by Francis M. Nevins

   If there’s ever a biography of Ellery Queen—not of the detective character but of the cousins Frederic Dannay and Manfred B. Lee who created Ellery and also used his name as their joint byline—the following incident from Fred’s life deserves to be included.

   The first part comes mainly from one of the long introductions that he wrote for each story published in Ellery Queen’s Mystery Magazine during its early years; the follow-up was unearthed by radio historian Martin Grams, Jr. and will appear in one of his forthcoming books.

EQMM 09-46

   In the spring of 1946, soon after being discharged from the Army at the end of World War II, Dashiell Hammett arranged with “a certain school of social science in New York City” to offer a Thursday evening course on mystery fiction aimed at writers and writer wannabees.

   At this time Fred’s main tasks in life were keeping EQMM afloat and, after his wife’s death from cancer, raising two young sons. He read the announcement of Hammett’s course and was impelled by curiosity to attend the first session, on May 2.

   Hammett invited him on the spot to co-teach the course and Fred agreed, each two-hour stint followed by “all-night bull-and-brandy sessions” between those giants of crime fiction. At the end of the May 16 class a young woman named Hazel Hills Berrien approached Fred and offered him the manuscript of a story she had begun writing after the first session.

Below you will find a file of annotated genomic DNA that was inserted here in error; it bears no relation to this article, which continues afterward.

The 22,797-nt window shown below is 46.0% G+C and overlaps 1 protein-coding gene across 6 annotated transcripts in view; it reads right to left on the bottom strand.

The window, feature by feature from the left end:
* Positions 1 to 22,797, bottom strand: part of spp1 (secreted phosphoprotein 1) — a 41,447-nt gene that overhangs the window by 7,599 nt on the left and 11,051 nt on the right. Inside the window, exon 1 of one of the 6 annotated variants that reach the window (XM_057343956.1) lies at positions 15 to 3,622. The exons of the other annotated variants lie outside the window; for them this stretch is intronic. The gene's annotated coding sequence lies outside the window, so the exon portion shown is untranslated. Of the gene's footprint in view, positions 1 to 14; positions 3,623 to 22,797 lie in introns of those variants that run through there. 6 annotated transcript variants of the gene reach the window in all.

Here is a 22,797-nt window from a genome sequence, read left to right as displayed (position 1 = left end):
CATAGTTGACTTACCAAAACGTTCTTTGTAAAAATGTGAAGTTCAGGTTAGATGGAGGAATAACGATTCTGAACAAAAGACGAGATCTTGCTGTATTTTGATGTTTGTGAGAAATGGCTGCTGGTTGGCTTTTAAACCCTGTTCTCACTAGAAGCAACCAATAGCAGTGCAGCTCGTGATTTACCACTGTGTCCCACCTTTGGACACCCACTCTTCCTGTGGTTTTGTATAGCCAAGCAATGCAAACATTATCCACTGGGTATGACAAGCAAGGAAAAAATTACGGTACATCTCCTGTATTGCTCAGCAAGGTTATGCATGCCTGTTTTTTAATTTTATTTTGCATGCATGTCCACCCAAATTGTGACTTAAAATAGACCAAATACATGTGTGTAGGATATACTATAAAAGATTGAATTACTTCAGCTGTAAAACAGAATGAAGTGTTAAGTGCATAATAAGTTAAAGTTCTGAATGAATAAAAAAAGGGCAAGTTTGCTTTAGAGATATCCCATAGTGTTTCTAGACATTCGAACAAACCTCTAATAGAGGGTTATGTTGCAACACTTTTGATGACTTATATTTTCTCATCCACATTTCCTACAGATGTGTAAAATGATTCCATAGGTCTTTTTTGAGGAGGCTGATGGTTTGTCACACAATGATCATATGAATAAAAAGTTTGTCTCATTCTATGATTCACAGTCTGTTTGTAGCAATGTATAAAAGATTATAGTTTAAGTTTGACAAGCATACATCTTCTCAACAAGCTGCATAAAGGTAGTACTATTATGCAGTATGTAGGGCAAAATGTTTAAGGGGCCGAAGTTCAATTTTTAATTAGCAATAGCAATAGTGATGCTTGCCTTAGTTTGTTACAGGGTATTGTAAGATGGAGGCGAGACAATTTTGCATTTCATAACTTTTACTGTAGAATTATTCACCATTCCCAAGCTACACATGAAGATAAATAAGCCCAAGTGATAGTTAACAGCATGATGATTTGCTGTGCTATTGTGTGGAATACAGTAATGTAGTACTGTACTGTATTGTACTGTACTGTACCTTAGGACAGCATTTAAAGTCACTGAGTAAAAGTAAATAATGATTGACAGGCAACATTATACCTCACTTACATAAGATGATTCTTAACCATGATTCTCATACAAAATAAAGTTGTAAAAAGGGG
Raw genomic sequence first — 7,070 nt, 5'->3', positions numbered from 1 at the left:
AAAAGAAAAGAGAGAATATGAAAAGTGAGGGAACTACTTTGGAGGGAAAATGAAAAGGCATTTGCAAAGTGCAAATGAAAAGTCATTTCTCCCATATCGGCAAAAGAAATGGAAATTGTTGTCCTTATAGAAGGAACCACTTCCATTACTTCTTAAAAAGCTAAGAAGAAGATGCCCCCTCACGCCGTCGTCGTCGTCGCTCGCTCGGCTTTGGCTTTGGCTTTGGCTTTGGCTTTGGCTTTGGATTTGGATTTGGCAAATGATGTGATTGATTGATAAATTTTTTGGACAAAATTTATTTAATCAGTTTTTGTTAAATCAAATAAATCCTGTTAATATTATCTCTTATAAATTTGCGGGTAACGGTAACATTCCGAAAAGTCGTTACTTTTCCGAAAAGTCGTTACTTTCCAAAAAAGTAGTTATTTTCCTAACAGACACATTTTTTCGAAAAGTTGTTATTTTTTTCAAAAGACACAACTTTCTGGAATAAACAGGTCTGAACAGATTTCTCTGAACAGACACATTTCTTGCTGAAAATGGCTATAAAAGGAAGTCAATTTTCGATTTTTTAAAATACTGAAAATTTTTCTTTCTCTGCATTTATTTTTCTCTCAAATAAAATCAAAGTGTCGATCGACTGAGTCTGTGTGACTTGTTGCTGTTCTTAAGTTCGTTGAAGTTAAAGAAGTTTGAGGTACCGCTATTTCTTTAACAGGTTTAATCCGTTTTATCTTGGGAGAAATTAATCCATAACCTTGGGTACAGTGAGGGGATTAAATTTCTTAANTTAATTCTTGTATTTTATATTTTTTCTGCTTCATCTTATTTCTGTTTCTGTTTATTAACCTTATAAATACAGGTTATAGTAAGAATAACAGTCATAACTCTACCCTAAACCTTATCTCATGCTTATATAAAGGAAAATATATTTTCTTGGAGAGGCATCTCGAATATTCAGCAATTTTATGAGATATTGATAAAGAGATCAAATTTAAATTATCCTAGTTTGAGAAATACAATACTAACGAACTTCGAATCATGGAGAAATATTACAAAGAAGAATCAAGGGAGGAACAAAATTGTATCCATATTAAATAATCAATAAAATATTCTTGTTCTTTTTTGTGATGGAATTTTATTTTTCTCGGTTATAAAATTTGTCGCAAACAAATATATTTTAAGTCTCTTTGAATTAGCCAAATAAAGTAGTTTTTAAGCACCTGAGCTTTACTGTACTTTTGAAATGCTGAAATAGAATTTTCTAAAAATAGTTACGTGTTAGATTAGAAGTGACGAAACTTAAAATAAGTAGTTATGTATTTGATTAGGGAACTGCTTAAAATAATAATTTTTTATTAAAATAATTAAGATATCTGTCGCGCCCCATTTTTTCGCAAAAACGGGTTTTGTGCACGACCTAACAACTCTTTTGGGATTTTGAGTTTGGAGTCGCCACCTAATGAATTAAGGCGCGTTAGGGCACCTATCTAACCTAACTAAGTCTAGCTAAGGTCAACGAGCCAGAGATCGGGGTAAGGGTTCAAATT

Fred, as always, suggested certain changes — “in the character of the detective, in the plot construction, and in the title,” he said later—but when they were made to his satisfaction, he bought the tale, which appeared in EQMM for September 1946 as “The Unlocked Room” by Hazel Hills.

   Then as now, magazines appeared on the stands some time before the publication month listed on their front covers, and the September EQMM had been available at least for a few weeks before August 31, 1946. That evening’s episode of the popular ABC radio series The Green Hornet was called “Death in the Dar” and dealt with a civil servant accused of embezzlement who is found shot to death in a room with the door locked and the window bolted. Newspaper publisher Britt Reid, a.k.a. the Green Hornet, rejects the obvious theory of suicide and eventually proves that the man was murdered.

The Green Hornet

   Hazel Hills Berrien wrote ABC four days after the broadcast, admitting that she hadn’t heard the episode but claiming she’d been told by a friend that it “bore a peculiar resemblance to a recently published short story of mine.”

   In this and several subsequent letters, each more threatening than the last, she demanded a copy of Dan Beattie’s script but refused to send ABC’s lawyers a copy of her story.

   Eventually Fred heard of the dispute and, on October 11, wrote to Green Hornet creator George W. Trendle, promising a copy of September’s EQMM and asking in return for a copy of Beattie’s script.

   Four days later and after reading “The Unlocked Room,” Trendle replied to Fred, rejecting any allegation of plagiarism but saying: “[H]ad Miss Hills handled the matter as diplomatically as you have, I think a copy of our script would have been in her hands long ago.”